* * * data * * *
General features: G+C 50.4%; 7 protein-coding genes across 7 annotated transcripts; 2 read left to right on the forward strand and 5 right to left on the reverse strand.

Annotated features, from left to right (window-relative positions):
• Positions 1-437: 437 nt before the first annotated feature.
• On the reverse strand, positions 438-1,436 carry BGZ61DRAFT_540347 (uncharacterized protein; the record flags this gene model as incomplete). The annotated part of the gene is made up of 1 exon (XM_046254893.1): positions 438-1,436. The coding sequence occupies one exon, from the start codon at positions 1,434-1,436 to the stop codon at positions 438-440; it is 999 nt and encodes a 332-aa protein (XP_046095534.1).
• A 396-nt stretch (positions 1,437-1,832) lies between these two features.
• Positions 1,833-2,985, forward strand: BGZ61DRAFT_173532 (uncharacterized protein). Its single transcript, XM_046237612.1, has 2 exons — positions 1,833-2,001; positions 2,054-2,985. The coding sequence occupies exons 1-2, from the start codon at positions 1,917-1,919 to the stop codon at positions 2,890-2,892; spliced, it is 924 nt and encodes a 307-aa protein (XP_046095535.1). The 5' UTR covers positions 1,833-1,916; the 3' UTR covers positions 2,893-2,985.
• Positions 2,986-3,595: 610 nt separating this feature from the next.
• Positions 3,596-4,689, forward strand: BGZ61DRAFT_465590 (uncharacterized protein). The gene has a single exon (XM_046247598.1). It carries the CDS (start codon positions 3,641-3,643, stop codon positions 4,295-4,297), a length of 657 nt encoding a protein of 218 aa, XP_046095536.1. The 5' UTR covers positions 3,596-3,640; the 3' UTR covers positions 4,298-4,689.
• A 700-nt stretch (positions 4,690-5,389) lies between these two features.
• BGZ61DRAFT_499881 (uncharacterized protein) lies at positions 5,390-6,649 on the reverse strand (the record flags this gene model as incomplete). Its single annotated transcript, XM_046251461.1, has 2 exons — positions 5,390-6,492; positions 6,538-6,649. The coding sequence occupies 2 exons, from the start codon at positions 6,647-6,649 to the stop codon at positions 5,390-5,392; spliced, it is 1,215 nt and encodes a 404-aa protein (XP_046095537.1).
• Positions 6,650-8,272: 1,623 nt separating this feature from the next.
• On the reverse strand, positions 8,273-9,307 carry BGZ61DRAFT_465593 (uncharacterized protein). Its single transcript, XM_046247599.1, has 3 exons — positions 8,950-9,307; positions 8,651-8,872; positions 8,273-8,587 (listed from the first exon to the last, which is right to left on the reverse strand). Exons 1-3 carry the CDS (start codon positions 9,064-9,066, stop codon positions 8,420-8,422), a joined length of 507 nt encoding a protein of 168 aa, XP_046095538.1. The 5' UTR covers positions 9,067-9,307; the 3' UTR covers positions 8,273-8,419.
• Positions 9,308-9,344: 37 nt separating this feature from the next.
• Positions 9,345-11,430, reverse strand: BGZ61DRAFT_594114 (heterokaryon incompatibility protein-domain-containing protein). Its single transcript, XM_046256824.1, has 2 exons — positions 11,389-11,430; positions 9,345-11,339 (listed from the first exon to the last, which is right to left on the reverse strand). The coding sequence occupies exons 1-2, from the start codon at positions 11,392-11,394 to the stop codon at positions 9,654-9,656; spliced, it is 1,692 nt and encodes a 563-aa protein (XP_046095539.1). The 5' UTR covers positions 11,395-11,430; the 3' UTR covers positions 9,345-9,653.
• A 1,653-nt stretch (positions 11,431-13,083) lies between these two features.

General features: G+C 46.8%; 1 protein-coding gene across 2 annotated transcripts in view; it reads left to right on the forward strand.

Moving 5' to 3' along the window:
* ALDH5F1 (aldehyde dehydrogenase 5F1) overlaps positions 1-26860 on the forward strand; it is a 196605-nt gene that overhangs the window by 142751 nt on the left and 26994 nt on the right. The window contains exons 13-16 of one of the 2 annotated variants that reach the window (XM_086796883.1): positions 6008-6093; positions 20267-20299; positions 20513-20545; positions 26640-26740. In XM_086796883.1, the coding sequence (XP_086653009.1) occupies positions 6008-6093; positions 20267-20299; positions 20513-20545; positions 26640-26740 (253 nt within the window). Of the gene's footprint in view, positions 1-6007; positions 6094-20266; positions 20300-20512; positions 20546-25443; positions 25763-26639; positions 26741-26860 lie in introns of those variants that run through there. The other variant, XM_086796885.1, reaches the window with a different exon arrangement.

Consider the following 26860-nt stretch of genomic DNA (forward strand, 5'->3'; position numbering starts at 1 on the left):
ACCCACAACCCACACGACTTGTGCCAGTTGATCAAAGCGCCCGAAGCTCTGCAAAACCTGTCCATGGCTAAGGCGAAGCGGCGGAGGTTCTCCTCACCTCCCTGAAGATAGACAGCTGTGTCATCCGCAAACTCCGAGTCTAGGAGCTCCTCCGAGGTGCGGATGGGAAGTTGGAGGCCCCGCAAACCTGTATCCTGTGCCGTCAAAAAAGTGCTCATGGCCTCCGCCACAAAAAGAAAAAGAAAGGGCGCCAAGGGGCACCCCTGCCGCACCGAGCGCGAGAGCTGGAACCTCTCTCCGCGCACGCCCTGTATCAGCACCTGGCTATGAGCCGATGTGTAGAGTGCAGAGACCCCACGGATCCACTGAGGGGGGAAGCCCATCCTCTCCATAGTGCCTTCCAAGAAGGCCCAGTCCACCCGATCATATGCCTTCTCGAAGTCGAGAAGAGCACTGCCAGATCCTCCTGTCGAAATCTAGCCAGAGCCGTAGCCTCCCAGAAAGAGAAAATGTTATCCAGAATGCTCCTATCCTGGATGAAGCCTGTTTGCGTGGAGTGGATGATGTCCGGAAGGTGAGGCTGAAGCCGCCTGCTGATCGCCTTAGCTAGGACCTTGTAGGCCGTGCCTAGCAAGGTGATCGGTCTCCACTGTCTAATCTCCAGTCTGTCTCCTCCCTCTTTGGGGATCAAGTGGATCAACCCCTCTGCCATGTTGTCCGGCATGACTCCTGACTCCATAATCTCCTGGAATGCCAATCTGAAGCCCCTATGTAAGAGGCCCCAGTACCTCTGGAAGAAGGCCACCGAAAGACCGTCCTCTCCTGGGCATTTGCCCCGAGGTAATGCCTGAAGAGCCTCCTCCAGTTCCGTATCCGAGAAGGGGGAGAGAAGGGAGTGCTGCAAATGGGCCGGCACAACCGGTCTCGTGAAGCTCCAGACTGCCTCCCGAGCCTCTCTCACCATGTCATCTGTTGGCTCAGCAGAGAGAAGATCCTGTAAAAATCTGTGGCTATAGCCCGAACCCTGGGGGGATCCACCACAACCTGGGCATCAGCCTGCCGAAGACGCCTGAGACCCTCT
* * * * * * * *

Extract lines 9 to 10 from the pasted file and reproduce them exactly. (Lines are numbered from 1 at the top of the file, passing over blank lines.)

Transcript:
• A 700-nt stretch (positions 4,690-5,389) lies between these two features.
• BGZ61DRAFT_499881 (uncharacterized protein) lies at positions 5,390-6,649 on the reverse strand (the record flags this gene model as incomplete). Its single annotated transcript, XM_046251461.1, has 2 exons — positions 5,390-6,492; positions 6,538-6,649. The coding sequence occupies 2 exons, from the start codon at positions 6,647-6,649 to the stop codon at positions 5,390-5,392; spliced, it is 1,215 nt and encodes a 404-aa protein (XP_046095537.1).